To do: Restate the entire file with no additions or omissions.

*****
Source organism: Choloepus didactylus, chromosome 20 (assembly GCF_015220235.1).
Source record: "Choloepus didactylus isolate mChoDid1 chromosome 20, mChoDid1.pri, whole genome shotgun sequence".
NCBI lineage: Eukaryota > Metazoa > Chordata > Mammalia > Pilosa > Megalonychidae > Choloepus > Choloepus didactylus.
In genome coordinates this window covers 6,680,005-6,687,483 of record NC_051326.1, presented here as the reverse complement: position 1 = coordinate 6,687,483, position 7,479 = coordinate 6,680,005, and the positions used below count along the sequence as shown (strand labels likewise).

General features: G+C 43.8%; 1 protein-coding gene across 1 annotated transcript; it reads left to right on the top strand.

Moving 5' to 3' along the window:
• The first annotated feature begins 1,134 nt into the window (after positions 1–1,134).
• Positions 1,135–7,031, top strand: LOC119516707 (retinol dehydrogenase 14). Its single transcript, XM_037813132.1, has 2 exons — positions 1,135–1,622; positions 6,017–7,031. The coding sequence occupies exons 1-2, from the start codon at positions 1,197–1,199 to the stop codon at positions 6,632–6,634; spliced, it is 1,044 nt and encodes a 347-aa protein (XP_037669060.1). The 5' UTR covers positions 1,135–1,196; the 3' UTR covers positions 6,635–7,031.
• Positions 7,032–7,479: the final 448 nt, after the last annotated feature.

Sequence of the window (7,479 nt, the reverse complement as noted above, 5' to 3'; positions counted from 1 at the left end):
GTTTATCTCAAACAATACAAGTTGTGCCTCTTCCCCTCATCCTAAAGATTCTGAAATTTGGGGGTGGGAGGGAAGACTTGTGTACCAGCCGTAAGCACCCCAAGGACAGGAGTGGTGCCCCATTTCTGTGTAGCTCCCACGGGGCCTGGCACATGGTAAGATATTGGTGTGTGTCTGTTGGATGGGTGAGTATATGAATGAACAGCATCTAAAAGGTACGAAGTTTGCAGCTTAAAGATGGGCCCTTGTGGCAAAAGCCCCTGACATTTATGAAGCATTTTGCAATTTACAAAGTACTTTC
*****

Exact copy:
Source organism: Choloepus didactylus, chromosome 20 (assembly GCF_015220235.1).
Source record: "Choloepus didactylus isolate mChoDid1 chromosome 20, mChoDid1.pri, whole genome shotgun sequence".
NCBI lineage: Eukaryota > Metazoa > Chordata > Mammalia > Pilosa > Megalonychidae > Choloepus > Choloepus didactylus.
In genome coordinates this window covers 6,680,005-6,687,483 of record NC_051326.1, presented here as the reverse complement: position 1 = coordinate 6,687,483, position 7,479 = coordinate 6,680,005, and the positions used below count along the sequence as shown (strand labels likewise).

General features: G+C 43.8%; 1 protein-coding gene across 1 annotated transcript; it reads left to right on the top strand.

Moving 5' to 3' along the window:
• The first annotated feature begins 1,134 nt into the window (after positions 1–1,134).
• Positions 1,135–7,031, top strand: LOC119516707 (retinol dehydrogenase 14). Its single transcript, XM_037813132.1, has 2 exons — positions 1,135–1,622; positions 6,017–7,031. The coding sequence occupies exons 1-2, from the start codon at positions 1,197–1,199 to the stop codon at positions 6,632–6,634; spliced, it is 1,044 nt and encodes a 347-aa protein (XP_037669060.1). The 5' UTR covers positions 1,135–1,196; the 3' UTR covers positions 6,635–7,031.
• Positions 7,032–7,479: the final 448 nt, after the last annotated feature.

Sequence of the window (7,479 nt, the reverse complement as noted above, 5' to 3'; positions counted from 1 at the left end):
GTTTATCTCAAACAATACAAGTTGTGCCTCTTCCCCTCATCCTAAAGATTCTGAAATTTGGGGGTGGGAGGGAAGACTTGTGTACCAGCCGTAAGCACCCCAAGGACAGGAGTGGTGCCCCATTTCTGTGTAGCTCCCACGGGGCCTGGCACATGGTAAGATATTGGTGTGTGTCTGTTGGATGGGTGAGTATATGAATGAACAGCATCTAAAAGGTACGAAGTTTGCAGCTTAAAGATGGGCCCTTGTGGCAAAAGCCCCTGACATTTATGAAGCATTTTGCAATTTACAAAGTACTTTC